Back at the very start of this new millennium, MAG Sport published a most relevant article by Trevor Baird of Write To Ride - Right To Ride - now republished here for those who may have missed it first time around:
"I have a mate and no he's not the only one I have. He build's houses out of straw bales, not just the thatched roof but the walls as well and claims the first little piggy was right and eco friendly. The houses also apparently pass fire regulations although apparently not a big bad wolf blowing them down.
With tests proving that a straw bale stops absorbing energy after 27 mph. they should certainly not be used for adorning lamppost's and fast corners on race or road race circuits and in my opinion that goes for tyre walls as well.
What's the alternative, well Gregan Boyd of Trackcare International Safety in Northern Ireland have come up with an alternative "bale" which they have developed over the last few years. In 1998 his newly designed safety barrier pasted the strenuous F.I.M. test procedures, are you ready here comes the scientific bit, it gives the lowest rebound velocity which relates to the potential for the rider to rebounded back onto the circuit following an impact of 0.9m/s compared to straw bales 2.8 and tyre walls 4.9. The new bales absorb 98.6% energy (this being absorbed uniformly) compared to straw bales 86% and tyre walls 59.3%. imagine like running into the side wall of a custard bouncy castle while naked, well maybe not?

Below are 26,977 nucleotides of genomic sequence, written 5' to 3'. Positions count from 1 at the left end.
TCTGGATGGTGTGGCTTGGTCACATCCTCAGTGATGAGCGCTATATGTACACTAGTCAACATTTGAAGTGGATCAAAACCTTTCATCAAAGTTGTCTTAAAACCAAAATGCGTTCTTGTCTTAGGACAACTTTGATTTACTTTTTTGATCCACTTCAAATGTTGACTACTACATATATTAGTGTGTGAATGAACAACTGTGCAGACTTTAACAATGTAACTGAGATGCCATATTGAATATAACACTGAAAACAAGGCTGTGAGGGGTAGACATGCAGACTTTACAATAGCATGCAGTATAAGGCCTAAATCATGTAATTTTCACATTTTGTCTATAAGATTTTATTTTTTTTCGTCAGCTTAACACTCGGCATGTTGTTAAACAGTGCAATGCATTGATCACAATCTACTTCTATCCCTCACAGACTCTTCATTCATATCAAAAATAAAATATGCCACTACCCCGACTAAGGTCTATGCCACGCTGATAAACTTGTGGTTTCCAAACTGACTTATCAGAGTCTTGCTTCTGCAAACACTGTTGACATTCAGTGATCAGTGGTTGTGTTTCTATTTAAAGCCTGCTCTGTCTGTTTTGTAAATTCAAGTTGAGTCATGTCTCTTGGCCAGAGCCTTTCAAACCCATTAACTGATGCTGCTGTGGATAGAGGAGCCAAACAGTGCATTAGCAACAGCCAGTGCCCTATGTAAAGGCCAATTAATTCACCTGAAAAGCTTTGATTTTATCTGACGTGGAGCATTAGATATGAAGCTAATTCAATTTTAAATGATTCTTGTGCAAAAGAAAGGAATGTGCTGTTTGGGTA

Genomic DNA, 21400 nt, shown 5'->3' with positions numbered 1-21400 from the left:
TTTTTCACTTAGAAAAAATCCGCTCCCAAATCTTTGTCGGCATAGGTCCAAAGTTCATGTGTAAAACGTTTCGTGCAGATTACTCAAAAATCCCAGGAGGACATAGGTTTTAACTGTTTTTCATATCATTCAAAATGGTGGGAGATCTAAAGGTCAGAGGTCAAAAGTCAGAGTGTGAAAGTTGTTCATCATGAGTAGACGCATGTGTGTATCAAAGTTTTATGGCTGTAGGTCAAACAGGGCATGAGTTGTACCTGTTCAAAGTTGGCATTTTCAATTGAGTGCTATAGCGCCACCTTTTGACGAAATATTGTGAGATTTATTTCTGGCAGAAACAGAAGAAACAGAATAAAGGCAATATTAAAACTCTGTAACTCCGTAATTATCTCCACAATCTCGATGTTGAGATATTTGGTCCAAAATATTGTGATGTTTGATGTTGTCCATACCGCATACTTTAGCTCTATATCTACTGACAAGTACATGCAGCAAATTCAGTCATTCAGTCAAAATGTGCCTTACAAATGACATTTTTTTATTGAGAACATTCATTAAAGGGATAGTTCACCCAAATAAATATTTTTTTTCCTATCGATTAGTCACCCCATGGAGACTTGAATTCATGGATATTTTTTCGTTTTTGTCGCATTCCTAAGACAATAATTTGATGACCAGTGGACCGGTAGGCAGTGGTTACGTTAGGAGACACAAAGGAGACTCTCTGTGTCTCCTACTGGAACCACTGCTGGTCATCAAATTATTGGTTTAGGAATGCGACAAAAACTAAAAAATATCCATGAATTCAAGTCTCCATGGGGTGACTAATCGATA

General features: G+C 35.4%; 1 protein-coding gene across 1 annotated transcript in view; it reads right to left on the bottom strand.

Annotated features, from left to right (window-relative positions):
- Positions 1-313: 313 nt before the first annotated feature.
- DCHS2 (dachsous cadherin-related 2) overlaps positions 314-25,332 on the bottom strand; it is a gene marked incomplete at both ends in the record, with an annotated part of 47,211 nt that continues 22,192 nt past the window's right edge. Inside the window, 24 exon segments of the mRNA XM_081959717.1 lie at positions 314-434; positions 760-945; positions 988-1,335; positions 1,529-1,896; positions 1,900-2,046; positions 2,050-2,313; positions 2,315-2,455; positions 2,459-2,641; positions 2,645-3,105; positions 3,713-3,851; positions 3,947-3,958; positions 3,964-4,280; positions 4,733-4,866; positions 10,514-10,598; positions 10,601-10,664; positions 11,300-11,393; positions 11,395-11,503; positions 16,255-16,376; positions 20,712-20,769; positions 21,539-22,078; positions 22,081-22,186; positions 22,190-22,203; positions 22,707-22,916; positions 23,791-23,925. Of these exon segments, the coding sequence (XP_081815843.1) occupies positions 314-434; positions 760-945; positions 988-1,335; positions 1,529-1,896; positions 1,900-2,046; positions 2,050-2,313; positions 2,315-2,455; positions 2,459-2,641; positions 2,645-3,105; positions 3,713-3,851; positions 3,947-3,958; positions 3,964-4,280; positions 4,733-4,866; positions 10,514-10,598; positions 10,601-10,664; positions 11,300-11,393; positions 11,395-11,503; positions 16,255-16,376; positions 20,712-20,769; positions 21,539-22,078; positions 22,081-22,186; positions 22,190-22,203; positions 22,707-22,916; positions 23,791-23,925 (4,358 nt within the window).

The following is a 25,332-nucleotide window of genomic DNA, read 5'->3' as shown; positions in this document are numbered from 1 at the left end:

The bales are waterproof and fire retardant (to spec. French M2 fire tested) unlike a straw house I'm sure, they are flexible and highly tear resistant (uv light protected) and by being able to advertise on the outer cover it allows companies to advertise and save lives.
Mallory Park are installing a section on their circuit this year sponsored by a major motorcycle clothing company and negotiations are ongoing with the new circuit at Rockingham. The Monaghan Club in Southern Ireland were one of the first road circuits to use the system in 1998 with other circuits following suit, the Dundrod circuit in Northern Ireland one of the Ulster section road races and the Isle of Man TT in 1999.